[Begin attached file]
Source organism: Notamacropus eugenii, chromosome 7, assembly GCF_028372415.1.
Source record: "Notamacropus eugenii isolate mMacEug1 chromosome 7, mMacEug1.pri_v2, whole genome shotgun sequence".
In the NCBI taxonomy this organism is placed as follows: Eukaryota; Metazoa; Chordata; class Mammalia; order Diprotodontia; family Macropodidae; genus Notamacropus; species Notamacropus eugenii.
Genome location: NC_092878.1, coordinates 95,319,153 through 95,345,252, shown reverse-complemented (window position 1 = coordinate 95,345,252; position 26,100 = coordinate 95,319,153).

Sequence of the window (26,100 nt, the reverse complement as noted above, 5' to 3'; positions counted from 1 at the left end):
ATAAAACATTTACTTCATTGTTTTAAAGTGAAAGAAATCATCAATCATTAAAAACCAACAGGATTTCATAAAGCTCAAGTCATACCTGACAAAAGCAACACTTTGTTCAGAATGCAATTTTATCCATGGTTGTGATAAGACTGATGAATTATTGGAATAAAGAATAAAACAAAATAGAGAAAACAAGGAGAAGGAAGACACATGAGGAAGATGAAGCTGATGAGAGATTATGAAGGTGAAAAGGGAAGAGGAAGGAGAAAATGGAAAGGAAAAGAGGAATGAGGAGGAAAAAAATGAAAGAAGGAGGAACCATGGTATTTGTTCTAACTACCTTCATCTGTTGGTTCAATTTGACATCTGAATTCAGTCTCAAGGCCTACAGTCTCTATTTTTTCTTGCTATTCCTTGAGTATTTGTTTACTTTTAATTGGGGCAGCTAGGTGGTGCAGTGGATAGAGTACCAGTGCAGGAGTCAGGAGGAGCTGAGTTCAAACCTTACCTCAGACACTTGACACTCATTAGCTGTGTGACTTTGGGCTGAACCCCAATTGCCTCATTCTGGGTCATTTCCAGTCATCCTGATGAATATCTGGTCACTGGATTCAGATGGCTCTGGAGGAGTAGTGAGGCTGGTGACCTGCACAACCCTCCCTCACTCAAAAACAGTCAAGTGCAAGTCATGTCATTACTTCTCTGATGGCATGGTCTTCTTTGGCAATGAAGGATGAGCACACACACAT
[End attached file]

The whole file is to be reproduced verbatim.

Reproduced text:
Source organism: Notamacropus eugenii, chromosome 7, assembly GCF_028372415.1.
Source record: "Notamacropus eugenii isolate mMacEug1 chromosome 7, mMacEug1.pri_v2, whole genome shotgun sequence".
In the NCBI taxonomy this organism is placed as follows: Eukaryota; Metazoa; Chordata; class Mammalia; order Diprotodontia; family Macropodidae; genus Notamacropus; species Notamacropus eugenii.
Genome location: NC_092878.1, coordinates 95,319,153 through 95,345,252, shown reverse-complemented (window position 1 = coordinate 95,345,252; position 26,100 = coordinate 95,319,153).

Sequence of the window (26,100 nt, the reverse complement as noted above, 5' to 3'; positions counted from 1 at the left end):
ATAAAACATTTACTTCATTGTTTTAAAGTGAAAGAAATCATCAATCATTAAAAACCAACAGGATTTCATAAAGCTCAAGTCATACCTGACAAAAGCAACACTTTGTTCAGAATGCAATTTTATCCATGGTTGTGATAAGACTGATGAATTATTGGAATAAAGAATAAAACAAAATAGAGAAAACAAGGAGAAGGAAGACACATGAGGAAGATGAAGCTGATGAGAGATTATGAAGGTGAAAAGGGAAGAGGAAGGAGAAAATGGAAAGGAAAAGAGGAATGAGGAGGAAAAAAATGAAAGAAGGAGGAACCATGGTATTTGTTCTAACTACCTTCATCTGTTGGTTCAATTTGACATCTGAATTCAGTCTCAAGGCCTACAGTCTCTATTTTTTCTTGCTATTCCTTGAGTATTTGTTTACTTTTAATTGGGGCAGCTAGGTGGTGCAGTGGATAGAGTACCAGTGCAGGAGTCAGGAGGAGCTGAGTTCAAACCTTACCTCAGACACTTGACACTCATTAGCTGTGTGACTTTGGGCTGAACCCCAATTGCCTCATTCTGGGTCATTTCCAGTCATCCTGATGAATATCTGGTCACTGGATTCAGATGGCTCTGGAGGAGTAGTGAGGCTGGTGACCTGCACAACCCTCCCTCACTCAAAAACAGTCAAGTGCAAGTCATGTCATTACTTCTCTGATGGCATGGTCTTCTTTGGCAATGAAGGATGAGCACACACACAT